Where the 2016 presidential candidates stand on marijuana


Dylan StablefordSenior editorApril 20, 2015

7d042241a0d3bec40e877010cf87d0b0dea2a284(Photos: AP, Getty, Reuters; illustration by Yahoo News)
It’s April 20, or 4/20, a day when marijuana enthusiasts gather, legally or otherwise, to celebrate the joys of smoking pot — a sort of stoner Fourth of July.
Last year, President Barack Obama gave weed activists a boost when he said he considers marijuana no more dangerous than alcohol.
“As has been well documented, I smoked pot as a kid, and I view it as a bad habit and a vice, not very different from the cigarettes that I smoked as a young person up through a big chunk of my adult life,” Obama told the New Yorker after Colorado’s historic legalization of recreational marijuana. “I don’t think it is more dangerous than alcohol.”
So where does the crop of current and possible 2016 presidential candidates stand on the issue of marijuana?
Jeb Bush listens to a reporter’s question in Jackson, Miss., on April 16, 2015. (Photo: Rogelio V. Solis/AP

904063adb5cf72c90510a07c09d5831f0969cff0Jeb Bush, former Florida governor
• Ever smoke marijuana? Yes.
• Position on pot: Opposes legalization of both recreational and medical marijuana.
“I smoked marijuana when I was at Andover,” Bush told the Boston Globe in an interview earlier this year. “It was pretty common.”
But the former Florida governor has taken a hard-line approach when it comes to legalization. Last fall, Bushreleased a statement urging Florida voters to reject a ballot initiative that would have legalized medical marijuana in the Sunshine State.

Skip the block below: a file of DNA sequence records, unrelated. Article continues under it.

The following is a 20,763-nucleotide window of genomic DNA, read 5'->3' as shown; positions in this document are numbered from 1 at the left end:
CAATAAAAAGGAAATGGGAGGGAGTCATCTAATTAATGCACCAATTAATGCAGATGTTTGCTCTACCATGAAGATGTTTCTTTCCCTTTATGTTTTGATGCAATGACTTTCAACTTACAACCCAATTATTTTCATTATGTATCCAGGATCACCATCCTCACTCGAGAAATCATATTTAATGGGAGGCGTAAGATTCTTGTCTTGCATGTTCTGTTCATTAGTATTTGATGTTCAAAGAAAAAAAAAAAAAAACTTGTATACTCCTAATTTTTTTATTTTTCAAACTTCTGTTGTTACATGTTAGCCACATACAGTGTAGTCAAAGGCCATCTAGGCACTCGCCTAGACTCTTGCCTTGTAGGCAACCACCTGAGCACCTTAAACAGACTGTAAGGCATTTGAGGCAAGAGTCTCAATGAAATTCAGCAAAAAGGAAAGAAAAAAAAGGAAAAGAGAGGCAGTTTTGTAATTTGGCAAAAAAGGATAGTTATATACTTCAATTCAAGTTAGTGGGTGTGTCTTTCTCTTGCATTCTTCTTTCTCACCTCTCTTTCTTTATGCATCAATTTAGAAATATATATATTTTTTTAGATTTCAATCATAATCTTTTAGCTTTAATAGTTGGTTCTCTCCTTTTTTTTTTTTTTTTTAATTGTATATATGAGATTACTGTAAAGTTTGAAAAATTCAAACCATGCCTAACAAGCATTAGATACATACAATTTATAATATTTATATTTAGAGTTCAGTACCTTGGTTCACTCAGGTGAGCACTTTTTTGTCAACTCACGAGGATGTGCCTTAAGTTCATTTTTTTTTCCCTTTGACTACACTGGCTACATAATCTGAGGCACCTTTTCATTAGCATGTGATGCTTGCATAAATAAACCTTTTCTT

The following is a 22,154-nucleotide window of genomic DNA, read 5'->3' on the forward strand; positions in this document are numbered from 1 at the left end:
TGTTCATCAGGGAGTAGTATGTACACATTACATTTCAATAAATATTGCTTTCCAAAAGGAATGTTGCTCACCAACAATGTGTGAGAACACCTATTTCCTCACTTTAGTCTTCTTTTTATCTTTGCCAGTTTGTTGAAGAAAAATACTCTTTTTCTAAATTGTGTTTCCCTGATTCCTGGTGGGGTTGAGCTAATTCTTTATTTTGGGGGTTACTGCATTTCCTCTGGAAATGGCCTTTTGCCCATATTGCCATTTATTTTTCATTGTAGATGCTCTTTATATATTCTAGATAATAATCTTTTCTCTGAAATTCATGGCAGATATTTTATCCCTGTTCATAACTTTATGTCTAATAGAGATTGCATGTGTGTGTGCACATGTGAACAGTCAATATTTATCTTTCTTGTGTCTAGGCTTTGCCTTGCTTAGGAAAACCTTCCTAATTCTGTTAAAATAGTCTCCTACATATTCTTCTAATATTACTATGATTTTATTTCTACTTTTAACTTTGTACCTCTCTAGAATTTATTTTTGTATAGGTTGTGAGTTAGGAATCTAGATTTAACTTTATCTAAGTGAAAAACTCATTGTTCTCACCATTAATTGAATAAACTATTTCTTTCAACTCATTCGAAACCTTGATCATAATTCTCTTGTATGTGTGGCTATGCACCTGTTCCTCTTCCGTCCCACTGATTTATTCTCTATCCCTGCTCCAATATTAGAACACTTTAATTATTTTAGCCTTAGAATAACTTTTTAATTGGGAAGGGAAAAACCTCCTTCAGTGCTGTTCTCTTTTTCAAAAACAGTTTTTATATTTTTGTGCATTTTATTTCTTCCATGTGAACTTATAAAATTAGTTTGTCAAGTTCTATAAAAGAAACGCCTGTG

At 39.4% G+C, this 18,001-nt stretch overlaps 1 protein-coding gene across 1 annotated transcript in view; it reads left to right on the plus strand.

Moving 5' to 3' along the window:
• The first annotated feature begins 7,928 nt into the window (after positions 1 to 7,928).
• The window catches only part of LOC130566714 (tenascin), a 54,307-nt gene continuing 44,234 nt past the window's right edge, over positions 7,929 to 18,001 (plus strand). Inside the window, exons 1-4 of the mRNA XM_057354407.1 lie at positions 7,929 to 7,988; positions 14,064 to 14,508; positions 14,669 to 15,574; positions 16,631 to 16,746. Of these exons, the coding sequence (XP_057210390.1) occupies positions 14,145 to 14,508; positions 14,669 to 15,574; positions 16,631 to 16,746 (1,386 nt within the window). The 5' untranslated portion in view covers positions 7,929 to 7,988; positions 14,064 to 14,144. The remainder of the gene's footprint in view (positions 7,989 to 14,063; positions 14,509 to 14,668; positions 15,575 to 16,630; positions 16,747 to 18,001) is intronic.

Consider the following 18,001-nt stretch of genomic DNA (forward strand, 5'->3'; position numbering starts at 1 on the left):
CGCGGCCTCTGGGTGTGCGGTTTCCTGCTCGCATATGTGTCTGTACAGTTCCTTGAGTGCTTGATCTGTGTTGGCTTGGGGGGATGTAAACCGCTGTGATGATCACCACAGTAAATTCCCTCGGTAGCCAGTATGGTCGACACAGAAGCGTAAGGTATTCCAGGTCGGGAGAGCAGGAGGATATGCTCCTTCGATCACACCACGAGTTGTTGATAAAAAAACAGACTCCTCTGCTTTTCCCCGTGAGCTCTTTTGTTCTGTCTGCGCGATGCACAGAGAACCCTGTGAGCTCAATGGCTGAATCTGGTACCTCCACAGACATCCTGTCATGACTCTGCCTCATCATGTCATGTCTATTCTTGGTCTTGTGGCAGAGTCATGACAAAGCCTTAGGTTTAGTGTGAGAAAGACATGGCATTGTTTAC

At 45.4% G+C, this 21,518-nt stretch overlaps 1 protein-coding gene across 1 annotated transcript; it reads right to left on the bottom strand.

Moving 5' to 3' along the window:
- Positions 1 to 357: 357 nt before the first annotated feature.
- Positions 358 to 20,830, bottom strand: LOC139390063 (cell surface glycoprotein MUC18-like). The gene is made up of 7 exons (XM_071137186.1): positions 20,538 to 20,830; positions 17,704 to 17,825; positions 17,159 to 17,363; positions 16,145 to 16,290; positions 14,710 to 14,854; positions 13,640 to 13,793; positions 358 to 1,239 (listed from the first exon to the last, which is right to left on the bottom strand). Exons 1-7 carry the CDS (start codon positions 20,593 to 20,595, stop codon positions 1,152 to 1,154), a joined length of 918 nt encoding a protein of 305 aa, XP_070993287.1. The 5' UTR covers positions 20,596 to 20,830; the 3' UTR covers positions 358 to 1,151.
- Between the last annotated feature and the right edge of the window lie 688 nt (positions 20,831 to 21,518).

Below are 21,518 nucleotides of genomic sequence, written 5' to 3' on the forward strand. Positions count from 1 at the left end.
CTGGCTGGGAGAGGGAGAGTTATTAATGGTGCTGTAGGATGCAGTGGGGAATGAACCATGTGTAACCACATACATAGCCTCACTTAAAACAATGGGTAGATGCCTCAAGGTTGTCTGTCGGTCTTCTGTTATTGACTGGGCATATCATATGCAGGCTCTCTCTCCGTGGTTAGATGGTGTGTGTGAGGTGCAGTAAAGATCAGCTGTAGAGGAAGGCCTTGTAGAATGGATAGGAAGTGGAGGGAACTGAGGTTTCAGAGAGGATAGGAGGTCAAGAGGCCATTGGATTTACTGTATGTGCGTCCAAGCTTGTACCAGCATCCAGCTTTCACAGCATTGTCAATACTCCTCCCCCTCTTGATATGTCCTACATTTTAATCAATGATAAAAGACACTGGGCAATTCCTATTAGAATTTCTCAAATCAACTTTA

“Allowing large-scale, marijuana operations to take root across Florida, under the guise of using it for medicinal purposes, runs counter” to efforts to make Florida “a world-class location to start or run a business, a family-friendly destination for tourism and a desirable place to raise a family or retire,” Bush said.
A majority of Florida voters (57 percent) disagreed, but themeasure fell short of the 60 percent approval it needed to pass.
In an appearance at the Conservative Political Action Conference in February, however, Bush said that while he opposes marijuana legalization, it should be up to the states to decide.
Hillary Clinton speaks during the first official event of her 2016 campaign in Monticello, Iowa, on April 14, 2015. (Photo: Justin Sullivan/Getty)

e9ae5b9ec54a10168e99487949a43973e3a61e2fHillary Clinton, former secretary of state
• Ever smoke marijuana? No.
• Position on pot: Supports medical marijuana “under appropriate circumstances.”
While her husband uttered the most infamous response to the pot question (“I didn’t inhale”) in American political history, Hillary Clinton says she has never tried marijuana.
“I didn’t do it when I was young; I’m not going to start now,” Clinton told CNN last year.
On medical marijuana, the former secretary said it “should be available under appropriate circumstances,” but more research is needed.
“I think we need to be very clear about the benefits of marijuana use for medicinal purposes,” she said. “I don’t think we’ve done enough research yet.”
On legalization of recreational weed, Clinton says she wants to see how it works in Colorado and Washington first.
“States are the laboratories of democracy,” she said. “I want to wait and see what the evidence is.”
While the legalization of marijuana may be a campaign issue in 2016, past use of the drug won’t be one.
According to a CBS News poll released Monday, 75 percent of American voters say that a candidate’s history of marijuana use would not affect their vote. And 53 percent of Americans say the use of marijuana should be legal — an all-time high.

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